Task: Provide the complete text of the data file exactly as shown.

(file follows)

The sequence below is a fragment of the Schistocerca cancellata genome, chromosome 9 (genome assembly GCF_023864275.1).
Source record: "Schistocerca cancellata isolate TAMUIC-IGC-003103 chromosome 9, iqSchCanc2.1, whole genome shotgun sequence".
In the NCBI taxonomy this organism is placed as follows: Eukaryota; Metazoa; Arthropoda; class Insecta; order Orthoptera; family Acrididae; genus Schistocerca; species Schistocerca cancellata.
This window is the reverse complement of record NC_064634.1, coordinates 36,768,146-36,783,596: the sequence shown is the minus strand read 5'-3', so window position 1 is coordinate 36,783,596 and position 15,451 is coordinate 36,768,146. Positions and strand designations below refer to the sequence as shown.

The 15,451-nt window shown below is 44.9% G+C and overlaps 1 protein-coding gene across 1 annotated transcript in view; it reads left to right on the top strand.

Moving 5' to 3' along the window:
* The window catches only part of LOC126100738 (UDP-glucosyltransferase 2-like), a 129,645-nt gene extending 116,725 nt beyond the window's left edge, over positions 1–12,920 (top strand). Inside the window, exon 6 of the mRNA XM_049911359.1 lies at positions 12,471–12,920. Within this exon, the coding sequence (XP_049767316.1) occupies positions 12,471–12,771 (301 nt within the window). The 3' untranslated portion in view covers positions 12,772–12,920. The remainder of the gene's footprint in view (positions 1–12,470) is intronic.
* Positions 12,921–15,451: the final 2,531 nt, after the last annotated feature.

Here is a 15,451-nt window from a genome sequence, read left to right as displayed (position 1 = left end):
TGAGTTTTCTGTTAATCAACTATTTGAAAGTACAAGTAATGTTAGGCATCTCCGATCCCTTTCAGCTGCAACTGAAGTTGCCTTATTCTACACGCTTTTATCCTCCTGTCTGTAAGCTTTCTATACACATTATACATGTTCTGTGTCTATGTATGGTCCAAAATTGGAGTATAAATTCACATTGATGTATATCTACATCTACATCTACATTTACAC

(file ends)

The sequence below is a fragment of the Schistocerca cancellata genome, chromosome 9 (genome assembly GCF_023864275.1).
Source record: "Schistocerca cancellata isolate TAMUIC-IGC-003103 chromosome 9, iqSchCanc2.1, whole genome shotgun sequence".
In the NCBI taxonomy this organism is placed as follows: Eukaryota; Metazoa; Arthropoda; class Insecta; order Orthoptera; family Acrididae; genus Schistocerca; species Schistocerca cancellata.
This window is the reverse complement of record NC_064634.1, coordinates 36,768,146-36,783,596: the sequence shown is the minus strand read 5'-3', so window position 1 is coordinate 36,783,596 and position 15,451 is coordinate 36,768,146. Positions and strand designations below refer to the sequence as shown.

The 15,451-nt window shown below is 44.9% G+C and overlaps 1 protein-coding gene across 1 annotated transcript in view; it reads left to right on the top strand.

Moving 5' to 3' along the window:
* The window catches only part of LOC126100738 (UDP-glucosyltransferase 2-like), a 129,645-nt gene extending 116,725 nt beyond the window's left edge, over positions 1–12,920 (top strand). Inside the window, exon 6 of the mRNA XM_049911359.1 lies at positions 12,471–12,920. Within this exon, the coding sequence (XP_049767316.1) occupies positions 12,471–12,771 (301 nt within the window). The 3' untranslated portion in view covers positions 12,772–12,920. The remainder of the gene's footprint in view (positions 1–12,470) is intronic.
* Positions 12,921–15,451: the final 2,531 nt, after the last annotated feature.

Here is a 15,451-nt window from a genome sequence, read left to right as displayed (position 1 = left end):
TGAGTTTTCTGTTAATCAACTATTTGAAAGTACAAGTAATGTTAGGCATCTCCGATCCCTTTCAGCTGCAACTGAAGTTGCCTTATTCTACACGCTTTTATCCTCCTGTCTGTAAGCTTTCTATACACATTATACATGTTCTGTGTCTATGTATGGTCCAAAATTGGAGTATAAATTCACATTGATGTATATCTACATCTACATCTACATTTACAC